DU Psychology: Seats limited for boys, most colleges offering courses are women only

DU Psychology Seats 2021: There are 11 colleges under Delhi University (DU) offering BA (Hons) Psychology courses, of which seven are all women’s institutions. The remaining four are co-educational colleges, which means that boys will have to compete further with girls to secure a seat.

With the sky-high cut-offs, male candidates aspiring to make a career in psychology face a tough fight to get admission. Recently, Aryabhatta College had released its second cut-off list and kept the cut-off for BA (Hons) Psychology at 98.25 percent, which was pegged at 98.5 percent in the first list.

High-cut off and increased competition

Zakir Hussain Delhi College had set the first cut-off for Psychology (Hons) at 98 per cent with a relaxation of one per cent for girl students. The college has not released the second cut-off for the course as the seats are already filled.

Professor Nandita Babu of DU’s psychology department told indianexpress.com That the University has noticed the gender disparity in the availability of seats and is taking initiative to introduce courses in other colleges.

“Due to the changing narrative around mental health, there is a growing interest in this field among both students and boys. With the increasing awareness, it has opened many new avenues for the students to get a job after completing their bachelor’s degree. Counselors and therapists are needed in almost every field, be it school or corporate,” she said.

The psychology department of the university had planned to start an honors course on the subject at Hansraj College this year and the team had also started a college for it, but it did not work amid the pandemic and is expected to start in the near future. Is. said.

gender discrepancy in seat matrix

BA (Hons) Applied Psychology is offered in six colleges of DU and three of them are all girls. This year, the university has a total of 310 seats for it and 145 are reserved for girls by default. The remaining 165 seats are in co-ed colleges, i.e. all these seats are not available for boys.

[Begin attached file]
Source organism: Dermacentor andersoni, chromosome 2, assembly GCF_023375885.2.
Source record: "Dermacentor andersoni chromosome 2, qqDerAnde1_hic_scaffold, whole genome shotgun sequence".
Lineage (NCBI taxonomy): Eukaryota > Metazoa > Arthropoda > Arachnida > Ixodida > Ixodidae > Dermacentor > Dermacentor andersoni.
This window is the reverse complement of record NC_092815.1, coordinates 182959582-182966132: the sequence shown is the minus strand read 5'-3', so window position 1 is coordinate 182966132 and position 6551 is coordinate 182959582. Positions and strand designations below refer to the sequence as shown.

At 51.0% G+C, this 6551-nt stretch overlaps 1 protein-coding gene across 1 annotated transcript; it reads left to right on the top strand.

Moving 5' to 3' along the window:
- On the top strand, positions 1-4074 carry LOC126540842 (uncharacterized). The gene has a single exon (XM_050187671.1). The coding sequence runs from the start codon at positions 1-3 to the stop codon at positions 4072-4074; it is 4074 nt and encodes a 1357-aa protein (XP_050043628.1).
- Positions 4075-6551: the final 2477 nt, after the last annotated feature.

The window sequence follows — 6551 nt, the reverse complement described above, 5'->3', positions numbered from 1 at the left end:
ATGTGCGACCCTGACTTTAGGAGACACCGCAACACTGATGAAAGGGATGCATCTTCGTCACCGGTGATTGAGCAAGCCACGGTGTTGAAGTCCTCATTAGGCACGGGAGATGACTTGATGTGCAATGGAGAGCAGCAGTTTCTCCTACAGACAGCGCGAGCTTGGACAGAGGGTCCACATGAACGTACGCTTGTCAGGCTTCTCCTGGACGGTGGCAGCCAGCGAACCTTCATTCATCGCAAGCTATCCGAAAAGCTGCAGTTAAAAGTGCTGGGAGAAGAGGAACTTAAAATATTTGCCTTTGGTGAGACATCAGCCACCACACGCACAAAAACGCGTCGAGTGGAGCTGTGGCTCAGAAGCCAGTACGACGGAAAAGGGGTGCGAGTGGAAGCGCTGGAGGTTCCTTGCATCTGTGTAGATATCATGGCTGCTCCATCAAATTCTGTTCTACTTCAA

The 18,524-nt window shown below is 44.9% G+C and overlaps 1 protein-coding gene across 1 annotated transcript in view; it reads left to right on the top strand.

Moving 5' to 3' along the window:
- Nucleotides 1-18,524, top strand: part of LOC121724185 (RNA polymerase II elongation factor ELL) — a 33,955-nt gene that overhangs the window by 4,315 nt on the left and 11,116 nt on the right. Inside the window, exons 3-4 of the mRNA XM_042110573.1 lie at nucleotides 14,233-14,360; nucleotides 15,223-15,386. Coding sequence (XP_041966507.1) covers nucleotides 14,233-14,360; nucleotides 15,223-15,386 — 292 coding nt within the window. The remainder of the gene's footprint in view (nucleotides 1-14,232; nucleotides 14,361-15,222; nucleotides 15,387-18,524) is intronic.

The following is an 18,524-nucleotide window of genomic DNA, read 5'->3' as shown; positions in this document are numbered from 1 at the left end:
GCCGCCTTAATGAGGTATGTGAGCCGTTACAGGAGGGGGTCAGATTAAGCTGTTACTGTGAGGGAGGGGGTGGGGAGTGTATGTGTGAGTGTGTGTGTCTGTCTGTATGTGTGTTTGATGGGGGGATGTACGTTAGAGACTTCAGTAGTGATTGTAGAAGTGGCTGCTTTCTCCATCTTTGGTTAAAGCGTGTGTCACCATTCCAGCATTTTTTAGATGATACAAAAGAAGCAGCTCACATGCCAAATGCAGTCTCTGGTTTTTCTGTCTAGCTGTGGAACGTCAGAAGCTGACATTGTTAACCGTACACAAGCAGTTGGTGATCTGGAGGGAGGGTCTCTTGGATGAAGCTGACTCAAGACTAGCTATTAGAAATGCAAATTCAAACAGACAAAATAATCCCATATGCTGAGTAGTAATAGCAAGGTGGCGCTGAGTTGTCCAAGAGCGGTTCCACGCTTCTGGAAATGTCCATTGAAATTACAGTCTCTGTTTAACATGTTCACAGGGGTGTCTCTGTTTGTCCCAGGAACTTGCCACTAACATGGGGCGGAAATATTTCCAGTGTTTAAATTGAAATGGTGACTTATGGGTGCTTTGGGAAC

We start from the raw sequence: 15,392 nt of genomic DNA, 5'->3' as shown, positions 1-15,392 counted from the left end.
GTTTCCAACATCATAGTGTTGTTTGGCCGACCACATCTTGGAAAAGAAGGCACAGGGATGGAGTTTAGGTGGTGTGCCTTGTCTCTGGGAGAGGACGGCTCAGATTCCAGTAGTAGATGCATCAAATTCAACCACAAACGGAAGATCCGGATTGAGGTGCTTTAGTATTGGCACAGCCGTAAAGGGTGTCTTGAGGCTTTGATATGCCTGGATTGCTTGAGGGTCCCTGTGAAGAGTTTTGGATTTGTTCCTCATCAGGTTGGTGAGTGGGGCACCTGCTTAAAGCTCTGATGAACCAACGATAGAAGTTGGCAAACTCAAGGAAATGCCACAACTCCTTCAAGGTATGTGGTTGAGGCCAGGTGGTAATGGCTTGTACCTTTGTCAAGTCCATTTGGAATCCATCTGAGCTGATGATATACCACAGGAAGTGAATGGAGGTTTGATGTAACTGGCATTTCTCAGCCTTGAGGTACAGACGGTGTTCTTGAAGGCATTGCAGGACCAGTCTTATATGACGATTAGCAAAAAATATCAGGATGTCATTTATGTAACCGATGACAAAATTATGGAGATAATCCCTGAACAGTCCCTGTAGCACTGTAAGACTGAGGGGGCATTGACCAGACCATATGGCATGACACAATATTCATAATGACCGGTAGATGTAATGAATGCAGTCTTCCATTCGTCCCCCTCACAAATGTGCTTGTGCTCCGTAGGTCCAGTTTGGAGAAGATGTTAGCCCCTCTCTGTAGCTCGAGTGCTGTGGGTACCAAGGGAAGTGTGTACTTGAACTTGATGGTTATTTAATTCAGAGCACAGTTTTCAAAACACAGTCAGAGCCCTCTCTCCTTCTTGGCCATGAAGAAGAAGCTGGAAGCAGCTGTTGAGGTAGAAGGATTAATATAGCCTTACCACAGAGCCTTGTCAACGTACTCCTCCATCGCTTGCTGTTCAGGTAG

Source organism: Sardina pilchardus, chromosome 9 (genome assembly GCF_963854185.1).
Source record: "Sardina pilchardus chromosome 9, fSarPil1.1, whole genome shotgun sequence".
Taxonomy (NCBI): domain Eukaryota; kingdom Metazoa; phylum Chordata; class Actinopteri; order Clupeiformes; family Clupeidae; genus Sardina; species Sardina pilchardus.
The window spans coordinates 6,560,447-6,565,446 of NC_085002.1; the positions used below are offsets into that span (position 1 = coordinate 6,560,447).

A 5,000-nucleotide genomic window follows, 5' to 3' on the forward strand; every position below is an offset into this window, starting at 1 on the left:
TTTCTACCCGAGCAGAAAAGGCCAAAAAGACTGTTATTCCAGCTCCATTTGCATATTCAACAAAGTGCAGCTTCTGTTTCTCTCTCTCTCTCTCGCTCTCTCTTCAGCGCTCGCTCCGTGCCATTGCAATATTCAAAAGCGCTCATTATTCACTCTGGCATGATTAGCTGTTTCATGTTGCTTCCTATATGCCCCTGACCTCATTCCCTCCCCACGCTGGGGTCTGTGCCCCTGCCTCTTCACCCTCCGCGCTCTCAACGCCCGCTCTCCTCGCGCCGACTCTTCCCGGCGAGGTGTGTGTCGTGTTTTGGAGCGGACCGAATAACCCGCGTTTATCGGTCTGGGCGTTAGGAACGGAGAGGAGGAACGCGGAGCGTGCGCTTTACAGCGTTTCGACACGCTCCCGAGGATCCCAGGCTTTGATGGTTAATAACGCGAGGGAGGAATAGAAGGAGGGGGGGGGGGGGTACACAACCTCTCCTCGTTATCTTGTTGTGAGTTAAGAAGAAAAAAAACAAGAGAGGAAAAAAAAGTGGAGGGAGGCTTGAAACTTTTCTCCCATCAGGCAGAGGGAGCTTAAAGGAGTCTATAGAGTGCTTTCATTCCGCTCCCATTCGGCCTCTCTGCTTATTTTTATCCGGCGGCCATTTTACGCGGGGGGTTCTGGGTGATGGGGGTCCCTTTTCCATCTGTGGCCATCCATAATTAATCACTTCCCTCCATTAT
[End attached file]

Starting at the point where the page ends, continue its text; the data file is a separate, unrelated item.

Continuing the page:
The picture is more or less the same for Psychology (Hons). Of the total 622 seats available this year, 408 (65 per cent) are available only in women’s colleges while only 214 are available in co-ed colleges.

Delhi University Teachers’ Association president Rajeev Ray, who is a professor of philosophy at Kirori Mal College (KMC), said that most honors courses, including ‘top’ colleges to pursue psychology at DU, face the same trouble.

Not self financed = No funding from UGC

“There is a long history as to why these courses are offered only in women’s colleges. Now, the UGC is not allowing to start courses in other colleges if they are not in self-financing mode, which is not a favorable mode for a public institution. In the absence of funds from the commission, it becomes difficult for the colleges to keep the courses running. Starting these courses in self-financing mode will lead to higher course fee and no job security for teachers,” he said.

Furthermore, the university is already facing a lack of infrastructure and human resources, and the only way to bring about gender equality is to increase funding, Ray said.

Rose Christina Topno, assistant professor in the Department of Applied Psychology at Ramanujan College, said the notion of female dominance exists in the region, but it is reinforced by the unavailability of college seats.

“Generally, more women than men apply for the course. But, often the most famous psychologists are men. For example, in a class of 10 students, it is more likely that there will be only three boys. This could be due to lack of interest or because the popularity of the course fills up fast and boys aged 97 and below don’t even get a chance to compete,” Rose said.

social pressure

Ashwini Kumar, who previously taught psychology at DU and is now an assistant professor at IGNOU’s School of Social Sciences, believes that boys scoring 99 per cent or more in class 12 usually do not look for a career in psychology and Prioritize science.

“Boys with higher marks usually opt for courses in Science, Mathematics or Computer Science. Those who have an inclination towards arts and have other goals like cracking UPSC join political science, history or economics courses at DU,” Kumar said.

He said that it takes time and several degrees for a person to establish himself in the field of psychology and “sadly our society does not allow that kind of bandwidth to most boys as they start earning as soon as they complete college. is expected to do”.


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